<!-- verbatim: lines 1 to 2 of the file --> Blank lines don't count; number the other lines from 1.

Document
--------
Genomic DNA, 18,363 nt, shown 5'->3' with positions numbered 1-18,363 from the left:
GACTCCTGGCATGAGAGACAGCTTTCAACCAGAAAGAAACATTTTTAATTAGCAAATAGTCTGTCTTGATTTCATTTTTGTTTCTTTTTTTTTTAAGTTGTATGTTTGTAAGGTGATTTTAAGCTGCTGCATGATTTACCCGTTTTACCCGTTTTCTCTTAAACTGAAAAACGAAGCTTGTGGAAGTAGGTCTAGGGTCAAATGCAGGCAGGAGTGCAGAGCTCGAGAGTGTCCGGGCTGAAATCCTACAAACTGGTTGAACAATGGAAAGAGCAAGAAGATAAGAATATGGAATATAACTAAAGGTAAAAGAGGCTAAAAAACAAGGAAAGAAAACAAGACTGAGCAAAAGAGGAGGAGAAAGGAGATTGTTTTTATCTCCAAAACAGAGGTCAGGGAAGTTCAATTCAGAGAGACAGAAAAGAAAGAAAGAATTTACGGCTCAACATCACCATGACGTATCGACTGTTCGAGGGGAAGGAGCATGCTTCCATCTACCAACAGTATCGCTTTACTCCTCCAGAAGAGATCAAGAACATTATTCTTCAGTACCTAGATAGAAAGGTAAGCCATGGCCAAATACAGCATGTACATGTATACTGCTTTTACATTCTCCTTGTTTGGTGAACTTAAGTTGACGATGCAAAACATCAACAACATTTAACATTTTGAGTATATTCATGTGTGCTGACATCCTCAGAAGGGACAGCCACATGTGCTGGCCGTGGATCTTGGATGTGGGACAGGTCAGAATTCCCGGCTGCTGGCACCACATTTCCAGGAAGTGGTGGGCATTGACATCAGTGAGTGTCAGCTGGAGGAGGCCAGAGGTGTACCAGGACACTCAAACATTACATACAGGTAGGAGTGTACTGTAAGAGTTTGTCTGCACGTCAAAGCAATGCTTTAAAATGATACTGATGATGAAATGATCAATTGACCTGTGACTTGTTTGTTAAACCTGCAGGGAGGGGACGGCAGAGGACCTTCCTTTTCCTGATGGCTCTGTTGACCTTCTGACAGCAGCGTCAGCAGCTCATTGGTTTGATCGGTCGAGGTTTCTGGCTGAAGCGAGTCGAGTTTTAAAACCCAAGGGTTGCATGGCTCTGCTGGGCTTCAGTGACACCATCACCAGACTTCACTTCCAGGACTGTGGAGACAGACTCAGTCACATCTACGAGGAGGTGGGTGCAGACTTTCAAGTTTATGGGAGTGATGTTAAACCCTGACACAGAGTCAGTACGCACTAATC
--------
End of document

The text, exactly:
Genomic DNA, 18,363 nt, shown 5'->3' with positions numbered 1-18,363 from the left:
GACTCCTGGCATGAGAGACAGCTTTCAACCAGAAAGAAACATTTTTAATTAGCAAATAGTCTGTCTTGATTTCATTTTTGTTTCTTTTTTTTTTAAGTTGTATGTTTGTAAGGTGATTTTAAGCTGCTGCATGATTTACCCGTTTTACCCGTTTTCTCTTAAACTGAAAAACGAAGCTTGTGGAAGTAGGTCTAGGGTCAAATGCAGGCAGGAGTGCAGAGCTCGAGAGTGTCCGGGCTGAAATCCTACAAACTGGTTGAACAATGGAAAGAGCAAGAAGATAAGAATATGGAATATAACTAAAGGTAAAAGAGGCTAAAAAACAAGGAAAGAAAACAAGACTGAGCAAAAGAGGAGGAGAAAGGAGATTGTTTTTATCTCCAAAACAGAGGTCAGGGAAGTTCAATTCAGAGAGACAGAAAAGAAAGAAAGAATTTACGGCTCAACATCACCATGACGTATCGACTGTTCGAGGGGAAGGAGCATGCTTCCATCTACCAACAGTATCGCTTTACTCCTCCAGAAGAGATCAAGAACATTATTCTTCAGTACCTAGATAGAAAGGTAAGCCATGGCCAAATACAGCATGTACATGTATACTGCTTTTACATTCTCCTTGTTTGGTGAACTTAAGTTGACGATGCAAAACATCAACAACATTTAACATTTTGAGTATATTCATGTGTGCTGACATCCTCAGAAGGGACAGCCACATGTGCTGGCCGTGGATCTTGGATGTGGGACAGGTCAGAATTCCCGGCTGCTGGCACCACATTTCCAGGAAGTGGTGGGCATTGACATCAGTGAGTGTCAGCTGGAGGAGGCCAGAGGTGTACCAGGACACTCAAACATTACATACAGGTAGGAGTGTACTGTAAGAGTTTGTCTGCACGTCAAAGCAATGCTTTAAAATGATACTGATGATGAAATGATCAATTGACCTGTGACTTGTTTGTTAAACCTGCAGGGAGGGGACGGCAGAGGACCTTCCTTTTCCTGATGGCTCTGTTGACCTTCTGACAGCAGCGTCAGCAGCTCATTGGTTTGATCGGTCGAGGTTTCTGGCTGAAGCGAGTCGAGTTTTAAAACCCAAGGGTTGCATGGCTCTGCTGGGCTTCAGTGACACCATCACCAGACTTCACTTCCAGGACTGTGGAGACAGACTCAGTCACATCTACGAGGAGGTGGGTGCAGACTTTCAAGTTTATGGGAGTGATGTTAAACCCTGACACAGAGTCAGTACGCACTAATC